N. C. Central University sustained little damage from Hurricane Ian when it hit campus last Friday, but the university did have to take precautions and students felt the effects in various ways.
The campus was littered with pine straw and leaves, and some students encountered minor problems if they did not live on campus or could not make it if they had no ride because of schedule changes or cancellations.
“We lost Wi-Fi and a couple branches went down around the neighborhood. I wasn’t going to be able to come (to campus) anyway because Durham buses aren’t running in my area,” said Katelynn Tarroll, a high school student taking college classes on campus.
The storm did affect campus operations. NCCU’s shuttle vans stopped running during the night, and the mailroom had a few difficulties.
“All of the workers showed up, but we left early. Our boss made sure we got home before anything got worse,” one mailroom worker said.
The storm affected the mail arriving on time because the delivery drivers’ schedules were delayed until Monday, according to the mailroom worker.
All campus restaurants, except the Pearson Dining Hall and Chick-fil-A, were closed, according to students.
Several students said classes should have been canceled that day instead of asking them to walk to class in the rain and wind.
Students complained that, because of the high winds, their umbrellas would flip inside out and cause them to get wet anyway.
“It did not hit our area as badly, but I feel like classes should be canceled because no one is really trying to walk in the wind and rain,” sophomore biomedical sciences major Omarion Dreher said.
Many classes were smaller than usual, and some went virtual or were canceled for the day.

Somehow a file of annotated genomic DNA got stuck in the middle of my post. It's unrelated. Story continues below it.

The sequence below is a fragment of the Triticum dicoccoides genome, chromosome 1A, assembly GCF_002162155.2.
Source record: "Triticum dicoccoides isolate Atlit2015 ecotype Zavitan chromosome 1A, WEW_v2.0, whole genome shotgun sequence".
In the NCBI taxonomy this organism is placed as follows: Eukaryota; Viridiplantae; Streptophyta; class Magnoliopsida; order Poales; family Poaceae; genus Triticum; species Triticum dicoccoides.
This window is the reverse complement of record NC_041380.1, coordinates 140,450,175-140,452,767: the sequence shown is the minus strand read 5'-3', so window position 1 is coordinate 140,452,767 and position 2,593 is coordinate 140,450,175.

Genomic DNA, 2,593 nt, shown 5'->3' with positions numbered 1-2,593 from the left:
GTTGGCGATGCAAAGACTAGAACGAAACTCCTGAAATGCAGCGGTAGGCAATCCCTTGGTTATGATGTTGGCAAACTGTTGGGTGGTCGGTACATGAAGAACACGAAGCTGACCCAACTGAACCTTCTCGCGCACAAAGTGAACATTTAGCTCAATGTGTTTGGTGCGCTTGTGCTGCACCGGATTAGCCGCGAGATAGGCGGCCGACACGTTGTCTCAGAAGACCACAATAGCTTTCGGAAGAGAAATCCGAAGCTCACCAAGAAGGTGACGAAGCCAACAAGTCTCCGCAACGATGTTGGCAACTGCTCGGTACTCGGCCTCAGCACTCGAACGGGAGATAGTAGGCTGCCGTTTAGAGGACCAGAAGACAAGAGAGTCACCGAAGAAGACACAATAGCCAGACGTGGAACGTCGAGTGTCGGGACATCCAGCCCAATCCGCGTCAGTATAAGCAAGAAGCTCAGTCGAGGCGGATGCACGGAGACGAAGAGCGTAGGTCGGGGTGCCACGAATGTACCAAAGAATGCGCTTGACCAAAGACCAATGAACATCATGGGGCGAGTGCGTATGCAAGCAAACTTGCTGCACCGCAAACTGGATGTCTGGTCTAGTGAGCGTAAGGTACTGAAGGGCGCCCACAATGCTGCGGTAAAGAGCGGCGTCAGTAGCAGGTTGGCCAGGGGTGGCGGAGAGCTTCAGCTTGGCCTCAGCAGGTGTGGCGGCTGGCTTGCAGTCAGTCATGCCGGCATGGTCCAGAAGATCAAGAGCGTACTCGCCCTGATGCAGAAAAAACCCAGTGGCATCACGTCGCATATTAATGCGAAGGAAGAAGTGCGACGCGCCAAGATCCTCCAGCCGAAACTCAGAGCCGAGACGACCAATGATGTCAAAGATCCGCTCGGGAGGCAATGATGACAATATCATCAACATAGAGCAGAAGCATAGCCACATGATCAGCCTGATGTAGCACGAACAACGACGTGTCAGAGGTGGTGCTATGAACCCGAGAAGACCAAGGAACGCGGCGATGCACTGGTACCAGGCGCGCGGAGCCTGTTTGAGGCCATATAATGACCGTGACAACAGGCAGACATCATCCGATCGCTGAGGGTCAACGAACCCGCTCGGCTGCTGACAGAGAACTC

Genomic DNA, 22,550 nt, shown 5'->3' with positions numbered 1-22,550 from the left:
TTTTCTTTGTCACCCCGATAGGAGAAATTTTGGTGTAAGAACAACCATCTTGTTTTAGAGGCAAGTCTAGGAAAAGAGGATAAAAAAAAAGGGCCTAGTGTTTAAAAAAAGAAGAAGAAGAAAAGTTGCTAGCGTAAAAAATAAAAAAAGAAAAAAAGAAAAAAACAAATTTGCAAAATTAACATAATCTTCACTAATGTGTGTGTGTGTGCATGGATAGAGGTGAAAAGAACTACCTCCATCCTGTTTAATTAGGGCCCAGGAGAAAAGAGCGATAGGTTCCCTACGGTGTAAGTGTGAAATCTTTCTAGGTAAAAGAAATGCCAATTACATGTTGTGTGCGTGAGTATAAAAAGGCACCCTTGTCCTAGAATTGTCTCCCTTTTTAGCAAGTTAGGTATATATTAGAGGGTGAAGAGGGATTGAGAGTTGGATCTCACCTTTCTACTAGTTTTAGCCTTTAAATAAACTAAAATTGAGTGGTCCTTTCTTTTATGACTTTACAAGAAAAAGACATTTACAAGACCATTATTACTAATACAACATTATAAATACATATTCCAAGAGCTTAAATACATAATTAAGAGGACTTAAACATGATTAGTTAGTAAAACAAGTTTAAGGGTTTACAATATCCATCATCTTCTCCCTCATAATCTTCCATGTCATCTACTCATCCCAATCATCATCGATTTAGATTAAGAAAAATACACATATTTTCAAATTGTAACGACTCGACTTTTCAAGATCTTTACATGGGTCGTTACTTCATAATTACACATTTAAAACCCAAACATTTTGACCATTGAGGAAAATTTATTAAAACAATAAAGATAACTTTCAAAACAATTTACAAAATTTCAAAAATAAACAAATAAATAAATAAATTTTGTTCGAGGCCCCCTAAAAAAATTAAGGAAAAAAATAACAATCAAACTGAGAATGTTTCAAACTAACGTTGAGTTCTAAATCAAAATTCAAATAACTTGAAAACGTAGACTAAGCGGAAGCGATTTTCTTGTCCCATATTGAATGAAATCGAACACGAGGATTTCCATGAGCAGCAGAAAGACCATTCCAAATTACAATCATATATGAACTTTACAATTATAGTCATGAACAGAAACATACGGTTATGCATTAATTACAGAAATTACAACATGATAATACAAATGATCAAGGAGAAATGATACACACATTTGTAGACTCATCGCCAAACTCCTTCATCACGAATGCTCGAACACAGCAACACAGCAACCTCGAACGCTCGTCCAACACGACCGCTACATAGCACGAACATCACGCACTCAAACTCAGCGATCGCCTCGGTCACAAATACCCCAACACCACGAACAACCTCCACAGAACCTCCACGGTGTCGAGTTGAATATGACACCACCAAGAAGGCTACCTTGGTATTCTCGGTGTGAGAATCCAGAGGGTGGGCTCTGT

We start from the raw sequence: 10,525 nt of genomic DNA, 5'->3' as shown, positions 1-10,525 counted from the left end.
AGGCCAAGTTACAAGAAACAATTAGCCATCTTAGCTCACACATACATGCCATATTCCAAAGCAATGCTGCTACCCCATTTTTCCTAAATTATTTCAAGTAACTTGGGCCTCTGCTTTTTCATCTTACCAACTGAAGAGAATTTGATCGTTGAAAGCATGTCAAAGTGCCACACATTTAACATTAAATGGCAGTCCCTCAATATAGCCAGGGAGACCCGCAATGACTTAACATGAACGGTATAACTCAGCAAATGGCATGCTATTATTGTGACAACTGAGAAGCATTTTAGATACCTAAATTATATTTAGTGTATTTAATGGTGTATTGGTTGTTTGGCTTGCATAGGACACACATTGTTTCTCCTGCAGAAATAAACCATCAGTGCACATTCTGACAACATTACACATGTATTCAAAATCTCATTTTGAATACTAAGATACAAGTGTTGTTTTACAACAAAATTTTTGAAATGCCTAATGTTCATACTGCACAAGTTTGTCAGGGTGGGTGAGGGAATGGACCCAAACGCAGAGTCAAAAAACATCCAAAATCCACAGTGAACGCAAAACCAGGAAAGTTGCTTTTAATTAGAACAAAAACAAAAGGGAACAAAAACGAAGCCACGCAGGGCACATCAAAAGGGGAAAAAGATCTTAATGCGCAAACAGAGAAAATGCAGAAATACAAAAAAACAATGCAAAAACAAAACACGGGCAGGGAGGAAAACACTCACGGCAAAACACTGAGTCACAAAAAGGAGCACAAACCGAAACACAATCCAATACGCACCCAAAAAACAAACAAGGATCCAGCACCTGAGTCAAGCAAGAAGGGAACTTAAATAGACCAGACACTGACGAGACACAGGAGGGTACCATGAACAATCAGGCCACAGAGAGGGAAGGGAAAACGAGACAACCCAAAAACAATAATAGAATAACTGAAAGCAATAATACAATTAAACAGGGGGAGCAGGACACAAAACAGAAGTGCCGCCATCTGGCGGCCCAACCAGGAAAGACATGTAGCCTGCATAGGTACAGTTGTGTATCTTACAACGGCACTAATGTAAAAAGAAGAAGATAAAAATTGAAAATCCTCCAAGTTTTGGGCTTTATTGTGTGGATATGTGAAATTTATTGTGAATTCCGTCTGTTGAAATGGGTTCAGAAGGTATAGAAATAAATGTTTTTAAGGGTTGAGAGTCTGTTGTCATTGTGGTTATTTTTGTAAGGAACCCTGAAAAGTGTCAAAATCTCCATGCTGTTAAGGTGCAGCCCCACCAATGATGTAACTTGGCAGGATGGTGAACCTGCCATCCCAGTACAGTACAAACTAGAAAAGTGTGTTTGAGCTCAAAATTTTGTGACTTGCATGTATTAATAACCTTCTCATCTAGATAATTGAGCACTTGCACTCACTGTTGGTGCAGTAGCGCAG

“Some of my students had quite a long drive to get here, and they just didn’t want to take the chance on roads being blocked or flooded. A lot of students have found that their classes went virtual for the day. I didn’t do that, but maybe I should have,” mass communication instructor Tom Letts said.
A few students expressed empathy for those affected by the hurricane. Some students from Florida expressed worry about family and friends.
“My brother has lived through a hurricane in Florida, and they were doing things like hiding in the closet. So, I feel like I know their pain. It is tough because some people get hit more than others, and lose everything,” sophomore biology major Benjamin Hunt said.
“I just feel really bad for the people that are there. They have lost their homes, cars, and some have lost their families. I just thank God it didn’t hit North Carolina,” sophomore business administration major Taniyah Kelly said.
“My Godbrother and his family had to evacuate Florida because of how bad the flooding was in his area. It sucks because people are out of work and don’t have homes. It’s like the storm came out of nowhere. People didn’t have enough time to prepare to leave,” sophomore pre-nursing major Ava Phillips said.